Trial set in gay man’s 2008 murder

After three years of delays, Seth Winder will be tried next week for  Richard Hernandez’s murder

hernandez.Richard

Richard Hernandez

JOHN WRIGHT  |  Senior Political Writer
wright@dallasvoice.com

DENTON — More than three years after gay Dallas resident Richard Hernandez disappeared, his accused killer is set to stand trial next week.

Authorities believe the 38-year-old Hernandez was murdered and dismembered inside his Far North Dallas apartment in early September 2008, but they never found his remains.

Seth Lawton Winder, 32, is charged with first-degree murder and faces up to life in prison.

Winder’s trial has been delayed numerous times, but Jamie Beck, first assistant district attorney for Denton County, said this week she’s confident it will go forward next week, with jury selection set for Monday, Nov. 14.

“Everybody wants a swifter and quicker justice, but you’ve got to do it right,” Beck said, referring to the delays. “Bottom line, we want justice, so if that means it takes a while, then so be it.”

Rudy Araiza, who was a close friend of Hernandez’s and is also gay, said he’s looking forward to Winder’s trial.

“I hope that we get justice finally after three years of waiting,” Araiza said. “For me it’ll be, I hope, closure.”

Araiza said he hopes Winder receives the maximum sentence of life in prison.

“Just as long as he’s away and out of the public view, and away where he won’t be able to hurt anyone else,” Araiza said.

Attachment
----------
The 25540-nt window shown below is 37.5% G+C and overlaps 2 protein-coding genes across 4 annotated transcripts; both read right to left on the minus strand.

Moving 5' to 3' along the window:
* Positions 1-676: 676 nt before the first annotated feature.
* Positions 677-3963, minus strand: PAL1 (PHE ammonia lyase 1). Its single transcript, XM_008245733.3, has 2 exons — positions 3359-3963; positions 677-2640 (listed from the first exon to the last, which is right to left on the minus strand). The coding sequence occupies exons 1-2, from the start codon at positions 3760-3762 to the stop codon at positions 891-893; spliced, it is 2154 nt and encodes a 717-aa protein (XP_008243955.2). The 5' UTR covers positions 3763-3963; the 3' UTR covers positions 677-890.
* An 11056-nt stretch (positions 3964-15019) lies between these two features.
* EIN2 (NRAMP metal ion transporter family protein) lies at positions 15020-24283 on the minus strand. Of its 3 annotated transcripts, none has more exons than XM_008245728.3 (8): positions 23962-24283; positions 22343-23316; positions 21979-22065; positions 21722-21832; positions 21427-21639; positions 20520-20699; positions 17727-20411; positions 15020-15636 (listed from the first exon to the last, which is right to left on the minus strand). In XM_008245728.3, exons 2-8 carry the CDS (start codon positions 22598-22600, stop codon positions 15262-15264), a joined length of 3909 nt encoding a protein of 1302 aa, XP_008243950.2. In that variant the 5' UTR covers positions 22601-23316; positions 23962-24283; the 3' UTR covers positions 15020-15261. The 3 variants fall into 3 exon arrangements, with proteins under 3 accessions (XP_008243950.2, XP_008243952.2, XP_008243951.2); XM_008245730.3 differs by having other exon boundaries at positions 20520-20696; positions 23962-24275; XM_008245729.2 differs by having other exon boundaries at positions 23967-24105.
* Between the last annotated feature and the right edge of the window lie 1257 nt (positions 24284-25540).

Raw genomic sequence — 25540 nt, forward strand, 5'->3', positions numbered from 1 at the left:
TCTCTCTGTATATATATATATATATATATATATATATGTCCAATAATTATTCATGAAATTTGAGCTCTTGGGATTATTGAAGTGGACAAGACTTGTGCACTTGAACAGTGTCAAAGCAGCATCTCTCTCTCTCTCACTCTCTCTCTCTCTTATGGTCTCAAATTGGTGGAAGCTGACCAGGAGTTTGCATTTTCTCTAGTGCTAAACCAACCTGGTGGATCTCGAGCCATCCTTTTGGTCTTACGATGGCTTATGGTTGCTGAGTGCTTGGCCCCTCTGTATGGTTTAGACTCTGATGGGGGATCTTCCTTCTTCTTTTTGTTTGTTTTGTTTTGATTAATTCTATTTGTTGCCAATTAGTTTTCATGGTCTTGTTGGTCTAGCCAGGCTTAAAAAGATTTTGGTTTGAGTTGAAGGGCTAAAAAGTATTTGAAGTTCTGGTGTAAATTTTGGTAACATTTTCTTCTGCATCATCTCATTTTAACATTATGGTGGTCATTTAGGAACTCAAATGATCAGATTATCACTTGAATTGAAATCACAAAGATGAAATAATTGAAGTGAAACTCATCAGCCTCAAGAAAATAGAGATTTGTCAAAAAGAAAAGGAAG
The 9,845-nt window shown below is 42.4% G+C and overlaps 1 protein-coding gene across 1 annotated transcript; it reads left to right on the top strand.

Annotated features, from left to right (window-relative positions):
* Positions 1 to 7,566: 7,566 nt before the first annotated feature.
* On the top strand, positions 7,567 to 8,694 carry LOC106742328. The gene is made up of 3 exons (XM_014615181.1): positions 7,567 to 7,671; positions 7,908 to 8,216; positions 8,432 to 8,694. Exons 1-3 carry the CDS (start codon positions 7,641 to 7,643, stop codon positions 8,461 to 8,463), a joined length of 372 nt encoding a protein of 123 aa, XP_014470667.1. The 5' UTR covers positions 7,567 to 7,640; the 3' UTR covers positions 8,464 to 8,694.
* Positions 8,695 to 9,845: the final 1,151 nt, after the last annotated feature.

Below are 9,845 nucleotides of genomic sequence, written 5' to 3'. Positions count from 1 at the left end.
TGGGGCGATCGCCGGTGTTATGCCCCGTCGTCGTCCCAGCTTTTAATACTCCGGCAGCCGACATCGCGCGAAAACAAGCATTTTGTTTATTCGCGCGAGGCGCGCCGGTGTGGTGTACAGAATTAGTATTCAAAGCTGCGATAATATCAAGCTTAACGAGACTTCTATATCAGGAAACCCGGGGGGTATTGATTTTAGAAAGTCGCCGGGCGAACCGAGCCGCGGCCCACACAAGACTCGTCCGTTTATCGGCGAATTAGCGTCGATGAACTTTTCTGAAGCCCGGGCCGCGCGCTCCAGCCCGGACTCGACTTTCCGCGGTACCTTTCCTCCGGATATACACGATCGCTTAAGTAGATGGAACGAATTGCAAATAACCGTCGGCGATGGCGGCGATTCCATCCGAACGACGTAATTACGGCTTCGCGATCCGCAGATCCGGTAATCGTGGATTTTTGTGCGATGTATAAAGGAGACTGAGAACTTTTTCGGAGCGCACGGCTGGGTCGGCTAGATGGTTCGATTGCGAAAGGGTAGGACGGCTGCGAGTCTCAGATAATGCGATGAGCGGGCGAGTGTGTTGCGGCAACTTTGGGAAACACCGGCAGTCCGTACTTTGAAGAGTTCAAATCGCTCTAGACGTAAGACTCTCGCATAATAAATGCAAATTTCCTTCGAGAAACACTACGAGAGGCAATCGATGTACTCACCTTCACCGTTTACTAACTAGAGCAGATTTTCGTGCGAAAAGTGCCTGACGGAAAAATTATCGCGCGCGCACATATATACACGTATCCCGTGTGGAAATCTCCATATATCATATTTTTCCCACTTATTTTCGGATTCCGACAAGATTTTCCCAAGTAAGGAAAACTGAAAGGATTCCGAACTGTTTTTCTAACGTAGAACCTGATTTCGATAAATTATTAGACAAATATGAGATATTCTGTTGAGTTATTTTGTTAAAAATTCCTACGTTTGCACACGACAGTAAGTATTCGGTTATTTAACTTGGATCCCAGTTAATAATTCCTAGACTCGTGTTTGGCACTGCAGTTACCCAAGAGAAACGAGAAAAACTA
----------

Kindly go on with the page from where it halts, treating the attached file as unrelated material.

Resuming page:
Winder’s father, Rodney Winder, agreed, saying he wants “justice served and Seth away where he cannot hurt anyone.”

Rodney Winder and his wife, Karen Dilbeck, have said they repeatedly tried to get help for Seth, who suffers from schizophrenia, in the months prior to Hernandez’s murder. Dilbeck would later publish a book about the case, which was also the subject of an episode of A&E’s The First 48.

A judge initially found Seth Winder incompetent to stand trial, but he’s since been restored to competency.

It’s unclear what type of relationship existed between Hernandez and Winder. But police recovered a digital camera containing pornographic images of Winder that were taken inside Hernandez’s apartment.

When Hernandez failed to show up at his job at Wal-Mart, authorities went to the apartment on Rosemeade Parkway and discovered large amounts of blood on the floor, walls and couch — in addition to tissue from internal organs in the bathtub.

Police concluded that Winder placed the rest of Hernandez’s remains in a Dumpster, which had already been emptied and its contents buried in a landfill.

Purchases made on Hernandez’s debit card led police to Winder. They found blood-covered evidence including a sword at two campsites where Winder had been staying.

This article appeared in the Dallas Voice print edition November 11, 2011.

—  Kevin Thomas

What’s Brewing: Sarah Palin; Ron Natinsky; high court rejects challenge to D.C. gay marriage law

1. Sarah Palin is, not surprisingly, totally unapologetic (video above). In her first interview since the Tucson shooting (if you call an appearance on Fox News an interview), Palin says she’s been falsely accused of being an accessory to murder (her words, not ours). But Palin says she’s not going to let that lie live. No sir, she’s not going to sit down or shut up. In fact, the only reason the map with the rifle crosshairs was removed from her PAC’s website after the shooting is that some graphic artist decided on his own to take it down. But Palin’s not really even sure whether it’s been taken down or not. Besides, everyone uses those maps, just like everyone knows what “blood libel” means, you stupid media people. You probably think she should just say the two words that any decent human being would say after a tragedy like this — “I’m sorry.” Silly you.

2. District 12 Dallas City Councilman Ron Natinsky confirmed that he plans to run for mayor. Although he represents a conservative district in far North Dallas, Natinsky has been fairly supportive of the LGBT community, and he’s been endorsed in the past by the Dallas Gay and Lesbian Alliance.